• The Jargon Guy. This is a person who talks a lot but doesn’t really say anything. He is a master of business jargon – it is the person who will use words like “bandwidth”, “game changer”, “visioning”, etc.  He will add “ize” onto nouns to turn them into verbs and use acronyms as much as possible. He reads popular business books on the side. You’ll feel like you are in an episode of “The Office” when you meet him. How to succeed with the Jargon Guy: Learn some of the proprietary jargon and acronyms used by your client’s firm beforehand.
  • The Cherry Picker.  Similar to the Poseur, this is the client who also has a clear “map of the world” established in her head and won’t let facts get in the way of a good opinion. She is active in the discussion but what she does is cherry pick results – and criticizes every point that doesn’t fit with her vision, and falls in love with every point that does. How to succeed with the Cherry Picker: Try to get her to buy into your methodology and lead with conclusions you think are likely to fit with how she thinks. That may get her to listen more to findings that don’t fit with her outlook later on.
  • The Naysayer.  This person doesn’t believe in market research and once he learns the study isn’t perfect will challenge everything you say. He straddles a line between “critic” and “cynic”. How to succeed with the Naysayer: This person can be a useful contributor if you can get his negativity to become constructive and establish the right tone. Fortunately, his concerns can often be anticipated beforehand, and you can often address his concerns before he gets a chance to raise them.
  • The Academic.  The academic asks incredibly detailed questions about the methodology and slows down the initial part of the presentation. This person is usually highly educated and understands the details of statistics and experimental design, sometimes better than you do. The good news is she rarely questions your findings if she agrees with the methods you have employed. How to succeed with the Academic: get to her beforehand and share the details of the methodology so she doesn’t get the meeting off to a bad start by bogging it down with methodological details. This person can be a great ally for you during the talk.
  • The Box Checker.  This is a person who is mainly concerned that the research got done because it is part of a larger marketing process that he is responsible for. He is much more of a “process” than an “outcomes” person and tends to be bureaucratic. How to succeed with the Box Checker:  Make sure he knows the project got done efficiently, on time, and within budget.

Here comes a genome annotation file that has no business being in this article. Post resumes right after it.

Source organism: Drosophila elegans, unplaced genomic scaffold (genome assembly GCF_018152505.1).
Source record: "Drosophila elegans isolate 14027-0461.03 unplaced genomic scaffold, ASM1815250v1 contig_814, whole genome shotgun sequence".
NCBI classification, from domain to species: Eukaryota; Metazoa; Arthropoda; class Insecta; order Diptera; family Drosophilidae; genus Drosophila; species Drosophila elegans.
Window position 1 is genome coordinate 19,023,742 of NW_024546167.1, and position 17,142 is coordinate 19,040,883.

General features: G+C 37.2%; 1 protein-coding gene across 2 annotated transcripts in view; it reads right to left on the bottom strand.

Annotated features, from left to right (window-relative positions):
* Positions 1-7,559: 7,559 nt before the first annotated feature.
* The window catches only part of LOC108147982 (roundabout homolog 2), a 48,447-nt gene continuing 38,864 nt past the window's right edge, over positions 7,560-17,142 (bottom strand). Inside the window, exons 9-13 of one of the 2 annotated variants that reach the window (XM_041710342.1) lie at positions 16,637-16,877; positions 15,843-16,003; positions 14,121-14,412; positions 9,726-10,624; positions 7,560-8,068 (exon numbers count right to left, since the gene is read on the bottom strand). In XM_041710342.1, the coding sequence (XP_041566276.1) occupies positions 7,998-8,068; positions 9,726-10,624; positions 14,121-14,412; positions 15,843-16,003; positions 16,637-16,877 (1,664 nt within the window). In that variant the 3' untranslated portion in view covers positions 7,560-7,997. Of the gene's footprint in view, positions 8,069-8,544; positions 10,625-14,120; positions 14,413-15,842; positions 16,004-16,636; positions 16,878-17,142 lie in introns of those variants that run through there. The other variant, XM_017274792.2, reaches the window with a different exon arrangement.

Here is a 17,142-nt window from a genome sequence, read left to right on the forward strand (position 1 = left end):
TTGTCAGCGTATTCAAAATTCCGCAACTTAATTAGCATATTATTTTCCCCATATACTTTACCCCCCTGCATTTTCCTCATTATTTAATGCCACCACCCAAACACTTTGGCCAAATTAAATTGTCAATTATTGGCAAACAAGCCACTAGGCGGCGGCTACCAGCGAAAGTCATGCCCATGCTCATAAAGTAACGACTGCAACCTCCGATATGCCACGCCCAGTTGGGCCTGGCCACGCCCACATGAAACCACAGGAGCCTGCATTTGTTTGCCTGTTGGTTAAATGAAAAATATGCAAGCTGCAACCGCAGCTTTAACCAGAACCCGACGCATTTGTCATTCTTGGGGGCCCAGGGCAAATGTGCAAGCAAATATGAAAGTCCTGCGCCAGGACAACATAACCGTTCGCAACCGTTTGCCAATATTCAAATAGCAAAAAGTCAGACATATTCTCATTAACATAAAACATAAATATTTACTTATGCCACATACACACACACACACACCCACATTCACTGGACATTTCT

• The Enlightened Leader.  This is the person we all want to present to. It is the highest ranking person in the room, but she casts aside all her other responsibilities for the hour you have with her. For at least one hour, you and your client feel that this study is the most important thing in her life.  She truly listens, doesn’t presume anything, and allows the research to add nuance to her view of the world. She usually insists that others in the meeting take action based on the findings.  How to succeed with the Enlightened Leader: Bring her into the conversation early, as it sets the tone for everyone.

I should note, that with very few exceptions, these personalities tend to be respectful and courteous and less challenging to present to than the above descriptions imply. Above all, preparation is key to success with all types of people. You need to deeply know your data set and have well-supported conclusions and implications, as in the end that tends to get you over any rough spots that arise. Your day-to-day contact needs to be your ally, and running through the presentation in advance with him/her often helps stave off any rough moments. Most research presentations go well, but we aim for them to not just go well, but to be effective. While it might not be appropriate to stereotype as I have done here, it is appropriate to realize each individual is coming to your presentation with his/her own perspective. Understanding that perspective can be as important as the study itself in terms of having research inform better decisions.